Uralla Shire Council has warned its residents not to drink the water following the discovery of elevated arsenic levels in the council's potable water supply.
With 20 kilolitres of bottled water was delivered on Wednesday morning, Mayor Michael Pearce said council was looking to receive about 40 kilolitres of bottled water per day, which would be distributed through a number of locations in Uralla.
Cr Pearce said Kentucky Dam was down to about 38 per cent, the lowest he had ever seen.
"We're taking more measurements and trying to find out through the soil samples if it's actual leaching or silt at the bottom of the dam," he said.
He said the latest test of Uralla's water was done a week ago and the one prior to that was in August. Council has since ordered in water testing equipment to operate on a daily basis.
Acting general manager David Aber said he expected the treatment works to be online in about five days and it was important for the water to be monitored throughout the town.
"When we know it is all clear of arsenic we will remove the alert," he said.
"I will add, this is an elevated level of arsenic and it's not at a critical health risk.
"This is probably more related to the dam level dropping below 40 per cent, which has happened in the last three or four weeks."
Member for Northern Tablelands Adam Marshall said people should cease drinking the water, but all other purposes are absolutely safe.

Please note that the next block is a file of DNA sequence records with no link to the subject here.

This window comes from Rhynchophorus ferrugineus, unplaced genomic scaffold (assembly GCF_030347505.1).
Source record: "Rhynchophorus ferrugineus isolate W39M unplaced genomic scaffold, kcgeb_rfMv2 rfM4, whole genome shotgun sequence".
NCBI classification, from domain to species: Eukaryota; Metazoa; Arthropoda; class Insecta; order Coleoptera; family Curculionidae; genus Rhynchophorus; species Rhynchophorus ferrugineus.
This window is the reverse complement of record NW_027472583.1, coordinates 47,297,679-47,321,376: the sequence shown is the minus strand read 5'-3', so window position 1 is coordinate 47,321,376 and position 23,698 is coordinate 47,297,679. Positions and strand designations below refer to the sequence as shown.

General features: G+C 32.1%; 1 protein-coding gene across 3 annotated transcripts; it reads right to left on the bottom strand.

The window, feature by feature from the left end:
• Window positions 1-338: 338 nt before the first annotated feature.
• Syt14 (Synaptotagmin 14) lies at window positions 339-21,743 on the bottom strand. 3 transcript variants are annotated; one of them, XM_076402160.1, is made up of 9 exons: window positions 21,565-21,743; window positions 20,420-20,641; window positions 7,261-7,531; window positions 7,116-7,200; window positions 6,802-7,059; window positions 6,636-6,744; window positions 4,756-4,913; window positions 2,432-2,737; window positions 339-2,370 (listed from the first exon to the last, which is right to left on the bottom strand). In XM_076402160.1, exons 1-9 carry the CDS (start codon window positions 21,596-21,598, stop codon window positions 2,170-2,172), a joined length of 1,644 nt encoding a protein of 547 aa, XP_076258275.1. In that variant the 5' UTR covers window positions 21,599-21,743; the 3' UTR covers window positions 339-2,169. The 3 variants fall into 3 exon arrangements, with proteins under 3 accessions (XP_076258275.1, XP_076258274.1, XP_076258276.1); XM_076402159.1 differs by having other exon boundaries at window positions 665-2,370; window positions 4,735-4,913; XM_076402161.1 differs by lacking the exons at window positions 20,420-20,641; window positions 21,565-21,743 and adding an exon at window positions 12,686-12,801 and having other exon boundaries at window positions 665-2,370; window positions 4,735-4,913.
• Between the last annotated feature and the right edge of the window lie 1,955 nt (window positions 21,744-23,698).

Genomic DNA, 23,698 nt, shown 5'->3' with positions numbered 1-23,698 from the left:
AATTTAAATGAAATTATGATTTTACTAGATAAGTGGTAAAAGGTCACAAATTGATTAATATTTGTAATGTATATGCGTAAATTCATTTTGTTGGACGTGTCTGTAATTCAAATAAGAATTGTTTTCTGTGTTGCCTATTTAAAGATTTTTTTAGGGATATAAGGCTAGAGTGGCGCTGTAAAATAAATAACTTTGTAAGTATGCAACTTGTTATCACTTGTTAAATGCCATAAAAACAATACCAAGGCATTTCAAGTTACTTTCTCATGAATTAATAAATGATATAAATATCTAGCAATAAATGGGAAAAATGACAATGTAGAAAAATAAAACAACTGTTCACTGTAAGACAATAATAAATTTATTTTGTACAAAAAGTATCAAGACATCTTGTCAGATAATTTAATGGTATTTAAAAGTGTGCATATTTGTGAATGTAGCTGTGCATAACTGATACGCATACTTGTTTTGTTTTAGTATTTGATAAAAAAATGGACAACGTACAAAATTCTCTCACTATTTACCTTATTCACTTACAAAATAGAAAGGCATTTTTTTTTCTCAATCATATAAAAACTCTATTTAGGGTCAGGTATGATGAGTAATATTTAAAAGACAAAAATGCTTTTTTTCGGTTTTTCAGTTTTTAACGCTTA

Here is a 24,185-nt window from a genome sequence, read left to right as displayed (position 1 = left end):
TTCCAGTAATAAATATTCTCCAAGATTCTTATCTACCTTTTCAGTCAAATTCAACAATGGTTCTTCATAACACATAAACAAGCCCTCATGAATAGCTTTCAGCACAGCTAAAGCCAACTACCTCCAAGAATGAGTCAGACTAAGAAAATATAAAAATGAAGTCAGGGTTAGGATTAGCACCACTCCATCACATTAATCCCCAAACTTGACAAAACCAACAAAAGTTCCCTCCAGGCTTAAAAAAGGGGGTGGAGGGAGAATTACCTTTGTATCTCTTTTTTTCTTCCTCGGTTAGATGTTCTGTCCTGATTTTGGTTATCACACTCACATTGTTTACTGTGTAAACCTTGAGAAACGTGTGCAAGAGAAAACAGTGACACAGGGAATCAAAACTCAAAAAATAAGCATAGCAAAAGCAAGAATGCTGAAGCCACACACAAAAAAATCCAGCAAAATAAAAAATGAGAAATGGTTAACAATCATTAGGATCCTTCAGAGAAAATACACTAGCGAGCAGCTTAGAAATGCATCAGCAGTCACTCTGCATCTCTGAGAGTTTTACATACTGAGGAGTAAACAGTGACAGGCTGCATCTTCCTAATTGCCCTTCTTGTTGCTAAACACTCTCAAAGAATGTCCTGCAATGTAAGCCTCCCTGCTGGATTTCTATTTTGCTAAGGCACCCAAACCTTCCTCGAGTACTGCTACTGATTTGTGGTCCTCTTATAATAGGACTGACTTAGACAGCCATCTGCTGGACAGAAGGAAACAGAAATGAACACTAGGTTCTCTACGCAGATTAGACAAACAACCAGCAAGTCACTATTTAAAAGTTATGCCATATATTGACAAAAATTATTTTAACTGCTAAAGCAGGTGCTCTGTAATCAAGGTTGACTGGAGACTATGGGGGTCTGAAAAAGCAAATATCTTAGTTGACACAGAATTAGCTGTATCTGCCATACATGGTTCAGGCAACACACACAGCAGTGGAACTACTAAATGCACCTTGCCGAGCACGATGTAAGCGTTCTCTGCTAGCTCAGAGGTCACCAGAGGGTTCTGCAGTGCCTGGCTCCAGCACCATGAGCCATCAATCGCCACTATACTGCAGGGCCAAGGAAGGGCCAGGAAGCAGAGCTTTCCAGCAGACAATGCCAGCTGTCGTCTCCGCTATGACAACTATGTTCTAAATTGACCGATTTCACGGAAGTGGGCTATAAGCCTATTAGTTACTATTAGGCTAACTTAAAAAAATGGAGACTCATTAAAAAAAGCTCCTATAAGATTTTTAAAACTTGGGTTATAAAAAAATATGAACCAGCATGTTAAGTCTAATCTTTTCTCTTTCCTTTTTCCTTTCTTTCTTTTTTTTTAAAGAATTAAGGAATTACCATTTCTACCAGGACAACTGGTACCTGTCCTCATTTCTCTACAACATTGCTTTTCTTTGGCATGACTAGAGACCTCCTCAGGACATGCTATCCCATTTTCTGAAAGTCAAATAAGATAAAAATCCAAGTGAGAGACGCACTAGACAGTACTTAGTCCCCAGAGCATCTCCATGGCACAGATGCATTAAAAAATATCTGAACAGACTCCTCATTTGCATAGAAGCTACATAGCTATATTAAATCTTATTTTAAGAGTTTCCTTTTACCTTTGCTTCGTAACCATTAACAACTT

"Those who have been consuming town water are not at risk of any adverse effects whatsoever and that is the latest advice we've received from the NSW chief medical officer," he said.
"A person would have to have been drinking arsenic in the water at this level for years to have any adverse effects.
"The best case scenario is that residents will be on bottled water for days, the worst case scenario, weeks, but this is not going to be something that is long-term, it is something that is going to be resolved in the short to medium-term."
Mr Marshall said he thought it would be prudent on the back of this situation to have Health and Water NSW work closely with with all councils in Regional NSW to get a snapshot of the overall state of our water quality.
He ruled out any deliberate contamination of the water supply.
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